Moral dumbfounding and the linguistic analogy: Methodological implications for the study of moral judgment

Mind and Language 24 (3):274-296 (2009)
Abstract
The manifest dissociation between our capacity to make moral judgments and our ability to provide justifications for them, a phenomenon labeled Moral Dumbfounding, has important implications for the theory and practice of moral psychology. I articulate and develop the Linguistic Analogy as a robust alternative to existing sentimentalist models of moral judgment inspired by this phenomenon. The Linguistic Analogy motivates a crucial distinction between moral acceptability and moral permissibility judgments, and thereby calls into question prevailing methods used in the study of moral judgment. Indeed, the judgments that are the focus of most current empirical work in moral psychology are not proper targets of scientific study.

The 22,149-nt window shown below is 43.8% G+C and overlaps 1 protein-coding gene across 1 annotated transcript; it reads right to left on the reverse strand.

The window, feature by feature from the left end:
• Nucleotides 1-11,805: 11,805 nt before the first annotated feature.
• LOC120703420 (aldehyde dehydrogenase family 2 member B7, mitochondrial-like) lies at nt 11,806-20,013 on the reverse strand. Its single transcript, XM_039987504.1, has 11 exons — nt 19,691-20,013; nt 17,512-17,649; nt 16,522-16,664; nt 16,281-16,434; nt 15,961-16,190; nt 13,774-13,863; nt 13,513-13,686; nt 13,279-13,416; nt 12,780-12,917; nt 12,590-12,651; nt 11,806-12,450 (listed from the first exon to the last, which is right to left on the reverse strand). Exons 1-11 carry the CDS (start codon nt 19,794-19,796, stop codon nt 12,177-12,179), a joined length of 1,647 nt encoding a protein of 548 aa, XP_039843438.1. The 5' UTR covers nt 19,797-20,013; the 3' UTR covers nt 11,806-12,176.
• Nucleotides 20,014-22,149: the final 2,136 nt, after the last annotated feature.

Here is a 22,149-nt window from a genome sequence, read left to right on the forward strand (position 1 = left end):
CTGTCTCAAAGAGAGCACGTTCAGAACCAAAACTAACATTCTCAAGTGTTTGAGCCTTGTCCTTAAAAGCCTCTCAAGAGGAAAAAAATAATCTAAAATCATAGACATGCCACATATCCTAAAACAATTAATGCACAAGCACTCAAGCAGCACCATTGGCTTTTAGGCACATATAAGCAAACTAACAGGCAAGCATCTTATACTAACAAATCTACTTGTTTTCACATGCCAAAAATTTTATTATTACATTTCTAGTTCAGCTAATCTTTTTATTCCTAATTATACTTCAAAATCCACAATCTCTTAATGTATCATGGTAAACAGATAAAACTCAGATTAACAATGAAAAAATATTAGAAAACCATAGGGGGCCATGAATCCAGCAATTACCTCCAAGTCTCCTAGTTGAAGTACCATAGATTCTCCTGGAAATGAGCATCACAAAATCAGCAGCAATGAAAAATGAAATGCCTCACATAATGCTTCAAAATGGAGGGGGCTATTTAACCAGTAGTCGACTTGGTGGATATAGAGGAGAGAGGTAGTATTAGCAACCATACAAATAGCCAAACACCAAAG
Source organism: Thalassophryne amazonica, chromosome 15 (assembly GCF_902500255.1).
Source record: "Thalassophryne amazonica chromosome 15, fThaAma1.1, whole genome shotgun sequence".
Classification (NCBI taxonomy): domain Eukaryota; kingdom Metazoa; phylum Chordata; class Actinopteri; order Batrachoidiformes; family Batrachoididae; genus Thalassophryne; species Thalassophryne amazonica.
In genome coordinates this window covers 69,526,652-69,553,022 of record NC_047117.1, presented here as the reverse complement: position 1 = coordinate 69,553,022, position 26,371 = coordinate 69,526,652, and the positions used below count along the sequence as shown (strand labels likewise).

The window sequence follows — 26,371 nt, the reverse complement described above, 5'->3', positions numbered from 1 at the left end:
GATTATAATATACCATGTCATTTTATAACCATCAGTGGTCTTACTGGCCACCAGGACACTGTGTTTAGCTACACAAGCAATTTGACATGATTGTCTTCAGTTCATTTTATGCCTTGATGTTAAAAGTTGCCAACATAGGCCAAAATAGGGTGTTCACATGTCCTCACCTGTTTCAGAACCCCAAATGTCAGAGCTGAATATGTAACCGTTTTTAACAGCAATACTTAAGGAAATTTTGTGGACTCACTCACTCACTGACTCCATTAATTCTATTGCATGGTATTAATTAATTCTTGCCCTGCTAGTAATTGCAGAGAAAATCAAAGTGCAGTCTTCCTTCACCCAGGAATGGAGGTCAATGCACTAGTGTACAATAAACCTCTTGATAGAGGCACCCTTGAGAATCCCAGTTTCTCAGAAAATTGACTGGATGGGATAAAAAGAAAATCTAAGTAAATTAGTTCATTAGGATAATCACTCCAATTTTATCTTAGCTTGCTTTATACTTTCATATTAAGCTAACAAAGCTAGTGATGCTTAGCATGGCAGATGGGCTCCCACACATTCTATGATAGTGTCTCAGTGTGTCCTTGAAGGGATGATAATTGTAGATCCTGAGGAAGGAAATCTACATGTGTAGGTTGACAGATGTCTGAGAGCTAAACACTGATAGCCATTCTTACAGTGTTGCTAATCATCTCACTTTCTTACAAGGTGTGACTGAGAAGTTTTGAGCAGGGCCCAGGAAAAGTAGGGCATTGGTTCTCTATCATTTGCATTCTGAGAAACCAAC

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DOI 10.1111/j.1468-0017.2009.01363.x
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References found in this work BETA
The Emotional Construction of Morals.Jesse J. Prinz - 2007 - Oxford University Press.
How Does Moral Judgment Work?Joshua Greene & Jonathan Haidt - 2002 - Trends in Cognitive Sciences 6 (12):517-523.

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Citations of this work BETA
Moral Judgment and Deontology: Empirical Developments.Joshua May - 2014 - Philosophy Compass 9 (11):745-755.
Moral Nativism: A Sceptical Response.Kim Sterelny - 2010 - Mind and Language 25 (3):279-297.

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